python


Python __get__ differences between static instance and member


I'm having trouble understanding what is going on to make a difference in static object and member objects (those created in constructor).
The following will run the overridden get():
class A(object):
class B(object):
def __init__(self, initval=None, name='var'):
self.val = initval
self.name = name
def __get__(self, obj, objtype):
print('B Retrieving', self.name)
return self.val
b = B(10, 'var "b"')
But, if I pull b in to the constructor it does not:
class A(object):
class B(object):
def __init__(self, initval=None, name='var'):
self.val = initval
self.name = name
def __get__(self, obj, objtype):
print('B Retrieving', self.name)
return self.val
def __init__(self)):
self.b = A.B(10, 'var "b"')
I really want to make this work in the latter and maybe this isn't the right way to do it.
Can someone please explain what is going on here in a call to print(a.b) where a = A()?
Also, is there a way to have print(a.b) call a member function from b?
Your b object is a descriptor. That means that Python treats it differently than most other objects when it is bound as a class variable. Specifically, in your class-variable code, A().b gets turned into the function call A.__class__.__dict__["b"].__get__(A(), A). Python uses descriptors all over internally. It's part of how method binding and most __magic__ methods work.
When a descriptor is stored as an instance variable no special treatment is given. Lookup up a instance variable that's a descriptor just gets you the descriptor object, not the result of calling its __get__ method.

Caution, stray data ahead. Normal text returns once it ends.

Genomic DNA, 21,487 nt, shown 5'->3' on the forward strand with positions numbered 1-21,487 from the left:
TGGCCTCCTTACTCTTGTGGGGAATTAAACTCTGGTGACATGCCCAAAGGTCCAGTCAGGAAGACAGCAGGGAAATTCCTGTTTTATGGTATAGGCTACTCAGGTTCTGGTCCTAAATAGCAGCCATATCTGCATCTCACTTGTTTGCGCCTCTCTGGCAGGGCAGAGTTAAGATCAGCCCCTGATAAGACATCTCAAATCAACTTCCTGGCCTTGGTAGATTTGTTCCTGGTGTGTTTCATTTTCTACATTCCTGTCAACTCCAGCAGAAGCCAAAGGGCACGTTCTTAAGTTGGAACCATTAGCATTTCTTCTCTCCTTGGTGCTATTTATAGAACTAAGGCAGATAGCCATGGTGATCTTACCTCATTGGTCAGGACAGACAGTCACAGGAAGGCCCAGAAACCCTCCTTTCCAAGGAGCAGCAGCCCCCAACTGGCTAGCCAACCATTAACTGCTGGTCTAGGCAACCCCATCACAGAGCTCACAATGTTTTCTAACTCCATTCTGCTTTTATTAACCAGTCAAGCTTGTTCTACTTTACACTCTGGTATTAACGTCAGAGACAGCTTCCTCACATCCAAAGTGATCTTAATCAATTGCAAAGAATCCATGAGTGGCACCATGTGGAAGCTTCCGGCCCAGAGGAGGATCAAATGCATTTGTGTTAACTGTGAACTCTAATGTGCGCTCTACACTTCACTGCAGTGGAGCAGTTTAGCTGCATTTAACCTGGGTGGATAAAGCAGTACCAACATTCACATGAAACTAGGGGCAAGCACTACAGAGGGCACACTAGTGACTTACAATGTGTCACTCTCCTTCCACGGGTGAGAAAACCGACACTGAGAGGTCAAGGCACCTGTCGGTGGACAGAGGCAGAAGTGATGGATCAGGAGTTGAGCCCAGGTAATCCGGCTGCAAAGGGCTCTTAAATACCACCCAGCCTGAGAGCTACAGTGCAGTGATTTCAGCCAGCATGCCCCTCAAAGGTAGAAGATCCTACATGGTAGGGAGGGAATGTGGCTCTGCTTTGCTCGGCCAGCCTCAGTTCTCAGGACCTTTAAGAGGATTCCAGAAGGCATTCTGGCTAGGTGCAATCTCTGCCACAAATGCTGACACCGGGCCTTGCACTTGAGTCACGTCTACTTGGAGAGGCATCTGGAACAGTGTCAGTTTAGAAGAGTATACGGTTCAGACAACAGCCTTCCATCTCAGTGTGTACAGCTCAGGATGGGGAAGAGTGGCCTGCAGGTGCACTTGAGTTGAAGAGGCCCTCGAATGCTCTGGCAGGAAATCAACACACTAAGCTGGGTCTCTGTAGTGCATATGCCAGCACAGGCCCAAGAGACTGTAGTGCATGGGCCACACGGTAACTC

If you need to be able to set the value that your descriptor returns on a per-instance basis, you may want to have the descriptor check an attribute on the instance it's been called on, rather than an attribute on itself:
class B(object):
def __init__(self, name='var'):
self.name = name
def __get__(self, obj, objtype):
print('B Retrieving', self.name)
return obj._bval # lookup the value on the object, not on the descriptor
class A(object):
b = B() # assign the descriptor as an class variable
def __init__(self):
self._bval = 10 # initialize the value
Note that I've unnested your classes, mostly just for clarity. It wasn't strictly wrong to have the B class defined within A, but it was confusing and offered no real benefits over making B a top-level class.
By implementing __get__, you turned your class B into a descriptor class. Descriptors are objects that take care of attribute access by performing custom logic on an instance.
In order to make descriptors work, you need to declare them as members on the type. Only then will Python call __get__ and __set__ methods of the object properly.
The reason why doing self.b = SomeDescriptor() does not work is because by assinging something to self.b, you are directly changing the object’s underlying __dict__:
>>> class A(object): pass
>>> x = A()
>>> x.b = B(10, '')
>>> x.__dict__
{'b': <__main__.B object at 0x000000437141F208>}
As you can see x.b has the value of that B object. That is the descriptor object. And when you just try to access x.b, you just get that descriptor object back. The __get__ is never called.
When you set the descriptor on the type however, a member b does not exist in the object’s __dict__, so Python will look further up in the inheritance chain and will find the descriptor object for b at which point it will also execute the descriptor:
>>> class A(object): pass
>>> A.b = B(10, '')
>>> x = A()
>>> x.__dict__
{}
>>> x.b
B Retrieving
10

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